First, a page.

Will I have to pay more tax as a result of Summer 2015 Landlord Tax announcement?
Key impact-Budget 2015/6 updates mean property investors will pay more tax!
One of the statements being banded around this budget announcement was that it will only impact ‘1 in 5’ landlords. I said it then and it has since been proven that only those with ‘no mortgages’ and possibly some with very low rental incomes (ones who own a single rental property) may not be impacted by this budget announcement.
In the 2015/6 budget updates George Osborne put in place a number of tax changes, which will directly impact Property Investors and Landlords. The three main changes are –
Changes to mortgage interest relief.
The tax relief on mortgage interest will be set at 20% even though you might be a higher rate taxpayer. In essence, this means that, as an example, if you have mortgage interest costs of £6,000 it will be reduced to £3,000 as an allowable cost to offset against your income.
Removal of the 10% wear and tear allowance.
If you have furnished properties then you were previously able to claim 10% of the net rent. This has now been removed. As such if your rental income for furnished properties was £40,000 then you would lose the £4,000 allowable costs for wear and tear. There are way how you might take advantage of this change, which will be discussed later.
Increase is SDLT when purchasing additional property
There is an additional surcharge of 3% of the purchase prices when buying any BTL (or second property), whether as an individual or an incorporated identity.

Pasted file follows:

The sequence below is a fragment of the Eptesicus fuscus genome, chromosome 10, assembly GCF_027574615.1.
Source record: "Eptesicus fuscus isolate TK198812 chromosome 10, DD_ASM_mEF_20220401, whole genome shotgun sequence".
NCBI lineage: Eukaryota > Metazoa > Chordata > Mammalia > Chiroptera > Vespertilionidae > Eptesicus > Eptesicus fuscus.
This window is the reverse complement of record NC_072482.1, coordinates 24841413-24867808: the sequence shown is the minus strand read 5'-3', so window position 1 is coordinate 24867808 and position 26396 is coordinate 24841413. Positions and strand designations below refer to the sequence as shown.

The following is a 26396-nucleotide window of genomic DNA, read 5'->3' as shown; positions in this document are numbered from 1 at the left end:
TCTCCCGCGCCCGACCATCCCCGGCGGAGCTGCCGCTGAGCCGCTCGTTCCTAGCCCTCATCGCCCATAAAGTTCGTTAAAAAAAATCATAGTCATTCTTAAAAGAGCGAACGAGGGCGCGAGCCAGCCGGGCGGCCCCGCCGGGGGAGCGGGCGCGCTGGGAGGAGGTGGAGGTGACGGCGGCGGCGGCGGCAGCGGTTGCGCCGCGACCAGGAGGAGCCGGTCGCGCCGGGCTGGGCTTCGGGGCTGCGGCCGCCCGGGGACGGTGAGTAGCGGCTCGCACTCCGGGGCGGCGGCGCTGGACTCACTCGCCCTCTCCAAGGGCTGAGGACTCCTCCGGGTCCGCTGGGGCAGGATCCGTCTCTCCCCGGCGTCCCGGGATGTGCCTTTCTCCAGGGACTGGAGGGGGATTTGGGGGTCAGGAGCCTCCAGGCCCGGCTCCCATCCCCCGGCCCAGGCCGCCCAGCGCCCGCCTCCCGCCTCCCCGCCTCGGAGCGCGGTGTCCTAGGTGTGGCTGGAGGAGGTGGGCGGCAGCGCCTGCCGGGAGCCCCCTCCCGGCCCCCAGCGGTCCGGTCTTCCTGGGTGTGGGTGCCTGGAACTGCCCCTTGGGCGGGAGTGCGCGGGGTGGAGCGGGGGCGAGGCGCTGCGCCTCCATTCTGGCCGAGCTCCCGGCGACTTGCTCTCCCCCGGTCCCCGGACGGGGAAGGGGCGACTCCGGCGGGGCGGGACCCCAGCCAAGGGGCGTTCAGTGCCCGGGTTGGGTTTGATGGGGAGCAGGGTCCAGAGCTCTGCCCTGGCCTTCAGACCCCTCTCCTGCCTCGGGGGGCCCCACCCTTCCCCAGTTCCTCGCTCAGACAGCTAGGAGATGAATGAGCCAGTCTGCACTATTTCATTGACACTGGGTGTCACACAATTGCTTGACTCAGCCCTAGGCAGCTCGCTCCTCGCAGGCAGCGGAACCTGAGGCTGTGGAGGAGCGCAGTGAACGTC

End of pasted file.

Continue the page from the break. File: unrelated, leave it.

One of the less discussed impact of this Budget Announcement is how some people who are currently basic rate taxpayers may soon be become higher rate taxpayers without any increase in income. This ultimately implies that a huge number of landlords will pay more tax on their property portfolio.
Let’s now discuss the real life impact of these changes and how can these be mitigated (in some cases).
The problem — the removal of the 10% wear and tear allowance
Previously your monthly rental accounts may have looked something like this:
+£2,000 rental income-£500 mortgage interest-£300 utility bills-£300 other costs-£170 wear and tear allowance (10% of the rent less utilities)
Leaving £730 profit
Now that the 10% wear and tear allowance has been removed, your monthly profit has increased to £900, which leads to a yearly increase of £816 in tax for a higher rate taxpayer (£170 X 12 months X 40%). Ouch!
Ways to mitigate this increase in your tax
The budget change has removed the automatic entitlement to relief for an assumed amount of 10%, and replaced it with relief only for actual expenditure. It now allows costs to be deducted when you are replacing or repairing furnished items, but crucially, not the original cost of an item. In the majority of cases, you will be buying properties which already have carpet and, perhaps, curtains. But what if you agreed a deal with the vendor that involved them leaving behind the furniture and white goods? I would think that some vendors may be keen to leave a lot of their furniture behind if it helps them to sell the property to you, particularly if they’re selling a rental property and have no need of the items themselves.
You can ask the seller to list all the items that will be left in the property and you must allocate a cost against each item to ensure that you maximise your tax relief. For example: